As her family falls apart, seventeen year old Sweetness O'Hara is left to fend for herself in a neighborhood where her survival is uncertain.


2009. Mississippi Damned. TV-MA. Directed by Tina Mabry.

Once family's tragic cycle of abuse, addiction, and violence leaves three poor black siblings from rural Mississippi with a choice between confronting the curse that's plagued their family for generations, and succumbing to the grim fate that threatens to seal their legacy in this drama from first time feature filmmaker Tina Mabry.


2000. Love & Basketball. PG-13. Directed by Gina Prince-Bythewood.

A young African-American couple navigates the tricky paths of romance and athletics in this drama. Quincy McCall (Omar Epps) and Monica Wright (Sanaa Lathan) grew up in the same neighborhood and have known each other since childhood. As they grow into adulthood, they fall in love, but they also share another all-consuming passion: basketball. They've followed the game all their lives and have no small amount of talent on the court. As Quincy and Monica struggle to make their relationship work, they follow separate career paths though high school and college basketball and, they hope, into stardom in big-league professional ball. Love and Basketball was the first feature film for writer/director Gina Prince-Bythewood, who previously helmed several comedy specials for Dave Chappelle. Spike Lee co-produced. ~ Mark Deming, Rovi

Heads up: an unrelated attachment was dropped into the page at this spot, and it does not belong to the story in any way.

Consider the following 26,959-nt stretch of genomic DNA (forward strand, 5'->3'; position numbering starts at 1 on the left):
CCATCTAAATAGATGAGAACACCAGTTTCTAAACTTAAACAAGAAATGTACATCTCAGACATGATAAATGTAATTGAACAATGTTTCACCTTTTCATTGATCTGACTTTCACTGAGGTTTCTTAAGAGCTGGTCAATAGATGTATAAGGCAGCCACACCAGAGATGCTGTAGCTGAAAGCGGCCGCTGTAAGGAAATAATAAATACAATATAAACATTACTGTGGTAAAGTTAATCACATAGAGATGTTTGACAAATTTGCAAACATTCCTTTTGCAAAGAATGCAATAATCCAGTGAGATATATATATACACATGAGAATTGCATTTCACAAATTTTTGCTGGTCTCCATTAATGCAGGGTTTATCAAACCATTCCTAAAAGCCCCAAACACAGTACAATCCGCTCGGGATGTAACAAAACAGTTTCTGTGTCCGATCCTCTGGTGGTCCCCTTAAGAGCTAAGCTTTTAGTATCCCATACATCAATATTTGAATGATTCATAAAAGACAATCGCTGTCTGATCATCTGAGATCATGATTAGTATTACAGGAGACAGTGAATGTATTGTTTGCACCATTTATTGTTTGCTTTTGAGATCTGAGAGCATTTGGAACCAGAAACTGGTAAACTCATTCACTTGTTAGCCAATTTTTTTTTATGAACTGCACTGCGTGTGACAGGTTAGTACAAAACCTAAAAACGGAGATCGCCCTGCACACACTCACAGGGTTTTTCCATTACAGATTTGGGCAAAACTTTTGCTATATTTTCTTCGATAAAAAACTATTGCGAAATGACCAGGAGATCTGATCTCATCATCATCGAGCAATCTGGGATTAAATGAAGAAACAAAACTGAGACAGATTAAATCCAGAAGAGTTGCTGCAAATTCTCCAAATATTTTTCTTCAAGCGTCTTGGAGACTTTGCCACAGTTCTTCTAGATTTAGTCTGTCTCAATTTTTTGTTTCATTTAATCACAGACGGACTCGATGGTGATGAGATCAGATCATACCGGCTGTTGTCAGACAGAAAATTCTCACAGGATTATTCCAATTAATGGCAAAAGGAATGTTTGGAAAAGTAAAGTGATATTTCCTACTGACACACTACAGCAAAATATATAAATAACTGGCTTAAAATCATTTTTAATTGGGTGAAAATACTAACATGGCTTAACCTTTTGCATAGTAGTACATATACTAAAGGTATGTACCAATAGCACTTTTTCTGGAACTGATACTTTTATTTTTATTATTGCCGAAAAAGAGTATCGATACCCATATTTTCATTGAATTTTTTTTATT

1998. Down in the Delta. PG-13. Directed by Maya Angelou.